By David Beilstein
IT appeared, perhaps, Obama was not prepared for tonight’s first presidential debate at the University of Denver. Worse for the president, Obama seemed inimical to being on stage with Republican challenger Mitt Romney.
Obama started slow. He gained some momentum in the late hours — all the while seemingly buttressed in a demeanour that someone else would be standing across from him beside Romney. It could have been George W. Bush — Obama’s nemesis, or even John McCain.
It was neither.
There have been many comparisons of the upcoming Nov. 6 elections to the 1980 presidential election. Ihave made them myself. Contrarian that I am, I could be wrong here. I have also been on record saying the 2012 presidential election is shaping up to be an instant replay of the presidential election of 1992. So much, even, that in slow-motion replay of former President George H.W. Bush’s ‘watch moment’ — when a laggard Bush Sr. looked down at his watch while Gov. Bill Clinton scored a succession of punches — Obama doubled down on the Bush-esque moment by asking moderator Jim Lehrer,
“Maybe it’s time to move onto another topic.”
It was not a good moment for the president. This exchange happened early — early enough for viewers bored of the debate to have probably caught it and if anything, felt it odd. It was immensely odd. And it visibly illustrated the unraveling of a president who has never been tested by fierce winds because the media has enfeebled the president by a hussy-like partiality.
In the iconic Bruce Lee martial arts movie, Enter The Dragon, Lee faces off with a stygian-eyed Bob Wall in an epic showdown. They come together, bowing in ceremony. Then, Wall breaks a board in front of Bruce Lee to intimidate him.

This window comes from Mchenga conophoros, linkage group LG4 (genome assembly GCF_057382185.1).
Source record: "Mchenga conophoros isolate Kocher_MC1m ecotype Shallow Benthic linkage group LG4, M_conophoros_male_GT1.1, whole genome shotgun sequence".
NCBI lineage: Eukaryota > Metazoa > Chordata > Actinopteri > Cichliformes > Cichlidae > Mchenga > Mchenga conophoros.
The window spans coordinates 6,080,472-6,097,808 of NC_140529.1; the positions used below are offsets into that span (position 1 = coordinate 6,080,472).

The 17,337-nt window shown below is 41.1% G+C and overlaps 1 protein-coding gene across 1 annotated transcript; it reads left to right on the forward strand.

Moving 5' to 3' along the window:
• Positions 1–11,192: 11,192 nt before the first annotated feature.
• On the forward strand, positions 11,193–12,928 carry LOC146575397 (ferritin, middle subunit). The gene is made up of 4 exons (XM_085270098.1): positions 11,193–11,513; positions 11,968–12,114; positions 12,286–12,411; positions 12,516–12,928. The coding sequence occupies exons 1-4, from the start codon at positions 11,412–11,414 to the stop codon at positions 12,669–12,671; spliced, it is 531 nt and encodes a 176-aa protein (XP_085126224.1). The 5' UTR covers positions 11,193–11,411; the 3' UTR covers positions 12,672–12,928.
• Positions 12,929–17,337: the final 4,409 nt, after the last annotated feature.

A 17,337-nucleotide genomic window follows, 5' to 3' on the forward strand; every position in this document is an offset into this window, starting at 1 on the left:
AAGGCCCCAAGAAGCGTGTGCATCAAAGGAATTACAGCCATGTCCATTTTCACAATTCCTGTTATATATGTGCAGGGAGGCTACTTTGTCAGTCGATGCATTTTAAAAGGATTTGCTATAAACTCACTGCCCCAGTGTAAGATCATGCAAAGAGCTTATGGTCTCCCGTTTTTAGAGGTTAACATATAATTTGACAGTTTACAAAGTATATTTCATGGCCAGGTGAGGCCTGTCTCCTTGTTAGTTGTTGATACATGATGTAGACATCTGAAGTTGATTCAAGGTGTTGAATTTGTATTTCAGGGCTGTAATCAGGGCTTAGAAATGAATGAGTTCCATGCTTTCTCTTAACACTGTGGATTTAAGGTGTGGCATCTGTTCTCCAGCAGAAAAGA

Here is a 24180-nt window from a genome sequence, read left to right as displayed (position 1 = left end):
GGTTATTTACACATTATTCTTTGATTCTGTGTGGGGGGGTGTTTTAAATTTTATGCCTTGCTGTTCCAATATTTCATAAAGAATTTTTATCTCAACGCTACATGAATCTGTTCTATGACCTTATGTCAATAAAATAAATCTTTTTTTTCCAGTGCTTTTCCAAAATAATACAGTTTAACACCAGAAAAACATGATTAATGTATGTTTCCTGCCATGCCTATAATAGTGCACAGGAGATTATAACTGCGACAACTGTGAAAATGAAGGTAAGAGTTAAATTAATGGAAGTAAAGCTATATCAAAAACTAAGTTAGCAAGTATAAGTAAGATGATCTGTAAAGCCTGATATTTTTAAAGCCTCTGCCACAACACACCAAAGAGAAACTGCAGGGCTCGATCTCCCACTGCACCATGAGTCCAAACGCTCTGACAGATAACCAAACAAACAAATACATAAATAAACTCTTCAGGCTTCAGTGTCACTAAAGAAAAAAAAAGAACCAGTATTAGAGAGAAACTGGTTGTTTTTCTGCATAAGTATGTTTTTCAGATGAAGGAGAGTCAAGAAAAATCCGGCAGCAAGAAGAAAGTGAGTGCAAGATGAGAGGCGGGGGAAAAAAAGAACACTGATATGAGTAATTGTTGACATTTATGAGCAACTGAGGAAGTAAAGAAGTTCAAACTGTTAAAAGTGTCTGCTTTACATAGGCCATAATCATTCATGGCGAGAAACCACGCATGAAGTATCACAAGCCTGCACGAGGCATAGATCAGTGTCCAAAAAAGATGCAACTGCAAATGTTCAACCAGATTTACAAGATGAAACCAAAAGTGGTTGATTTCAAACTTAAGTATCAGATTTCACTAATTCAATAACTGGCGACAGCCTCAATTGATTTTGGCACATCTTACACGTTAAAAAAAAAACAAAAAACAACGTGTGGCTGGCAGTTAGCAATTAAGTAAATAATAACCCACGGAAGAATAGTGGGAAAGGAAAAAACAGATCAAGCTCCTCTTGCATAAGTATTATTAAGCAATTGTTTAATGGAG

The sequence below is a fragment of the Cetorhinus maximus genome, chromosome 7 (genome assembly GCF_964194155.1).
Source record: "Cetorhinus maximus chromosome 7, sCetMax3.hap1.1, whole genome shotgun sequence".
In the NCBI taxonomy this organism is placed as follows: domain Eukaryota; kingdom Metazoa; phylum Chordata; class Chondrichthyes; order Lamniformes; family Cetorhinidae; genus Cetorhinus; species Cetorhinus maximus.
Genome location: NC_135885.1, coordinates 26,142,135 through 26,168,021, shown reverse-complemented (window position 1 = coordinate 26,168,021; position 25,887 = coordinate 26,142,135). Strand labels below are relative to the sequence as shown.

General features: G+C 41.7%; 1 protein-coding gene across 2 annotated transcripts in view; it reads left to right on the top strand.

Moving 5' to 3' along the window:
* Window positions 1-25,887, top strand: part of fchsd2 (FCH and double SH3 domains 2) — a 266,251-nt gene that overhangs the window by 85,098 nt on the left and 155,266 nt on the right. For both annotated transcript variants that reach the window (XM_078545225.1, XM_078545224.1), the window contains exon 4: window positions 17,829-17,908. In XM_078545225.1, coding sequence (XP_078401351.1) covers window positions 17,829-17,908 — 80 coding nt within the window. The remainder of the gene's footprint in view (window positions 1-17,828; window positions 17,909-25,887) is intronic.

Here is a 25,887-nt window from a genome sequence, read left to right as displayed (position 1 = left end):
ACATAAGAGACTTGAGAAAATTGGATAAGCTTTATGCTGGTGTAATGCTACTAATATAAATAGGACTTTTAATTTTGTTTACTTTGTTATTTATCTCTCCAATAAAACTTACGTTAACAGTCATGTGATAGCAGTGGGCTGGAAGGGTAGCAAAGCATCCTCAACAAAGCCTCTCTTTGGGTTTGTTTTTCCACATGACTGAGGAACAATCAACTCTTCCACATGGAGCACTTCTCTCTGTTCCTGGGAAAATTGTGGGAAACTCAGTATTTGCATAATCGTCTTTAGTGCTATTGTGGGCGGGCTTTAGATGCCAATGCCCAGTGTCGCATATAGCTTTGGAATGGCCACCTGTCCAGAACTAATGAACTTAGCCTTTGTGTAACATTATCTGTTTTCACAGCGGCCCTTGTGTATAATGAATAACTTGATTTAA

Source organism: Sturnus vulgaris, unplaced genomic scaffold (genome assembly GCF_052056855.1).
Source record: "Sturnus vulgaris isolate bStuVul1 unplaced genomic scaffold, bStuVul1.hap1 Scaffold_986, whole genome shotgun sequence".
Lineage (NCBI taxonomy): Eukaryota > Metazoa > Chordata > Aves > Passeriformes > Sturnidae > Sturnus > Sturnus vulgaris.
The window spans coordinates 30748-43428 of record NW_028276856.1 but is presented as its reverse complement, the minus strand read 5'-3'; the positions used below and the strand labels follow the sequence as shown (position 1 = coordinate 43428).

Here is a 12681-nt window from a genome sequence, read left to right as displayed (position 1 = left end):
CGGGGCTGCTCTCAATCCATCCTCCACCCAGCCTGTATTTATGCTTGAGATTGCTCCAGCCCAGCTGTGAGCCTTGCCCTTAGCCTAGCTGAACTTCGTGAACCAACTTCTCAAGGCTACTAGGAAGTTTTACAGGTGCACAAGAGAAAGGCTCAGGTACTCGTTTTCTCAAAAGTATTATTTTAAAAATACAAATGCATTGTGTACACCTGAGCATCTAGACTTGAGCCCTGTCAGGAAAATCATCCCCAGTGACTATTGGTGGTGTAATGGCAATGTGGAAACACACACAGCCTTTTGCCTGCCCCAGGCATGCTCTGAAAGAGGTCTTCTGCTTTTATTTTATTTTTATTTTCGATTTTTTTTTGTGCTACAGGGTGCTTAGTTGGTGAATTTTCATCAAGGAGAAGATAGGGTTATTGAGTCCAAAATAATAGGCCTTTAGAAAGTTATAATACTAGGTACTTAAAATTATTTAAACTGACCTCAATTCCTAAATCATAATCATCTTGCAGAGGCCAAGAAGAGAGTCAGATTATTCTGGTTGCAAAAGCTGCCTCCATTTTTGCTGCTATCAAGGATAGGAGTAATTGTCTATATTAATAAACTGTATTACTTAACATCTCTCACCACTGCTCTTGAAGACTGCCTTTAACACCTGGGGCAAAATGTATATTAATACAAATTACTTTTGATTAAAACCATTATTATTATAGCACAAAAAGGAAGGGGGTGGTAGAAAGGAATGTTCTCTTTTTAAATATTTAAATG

“Boards don’t hit back.”
That is what happened to President Obama last night. Coasting on a media crest of ‘supposed’ evitable victory, of talking points aimed at straw men who cannot hit back, Obama tried to fight Romney’s inspired competence with prosaic talking points leaving room for Romney’s quick counters, particularly suited to combat negative impressions of himself (detached, tepid), ironically erecting an entirely different edifice: competence. This was, then, all the more successful for Romney because of how hesitant and unprepared Obama appeared.
Needless to say, Romney’s job tonight was simple… be presidential, stay away from hand grenades thrown by President Obama, and cast a series of rejoinders strafing with acuity and substance. In a moment of great fortune, purchased by astute preparation, Romney achieved all of the above.
While the election is still tight, one thing was proven tonight: Romney came off deeply saturated in economic facts and figures, capturing an authentic, and important empathy to voters. If tonight’s debate becomes the apotheosis in the march to Nov. 6, Romney put himself in the best possible position to win the presidency.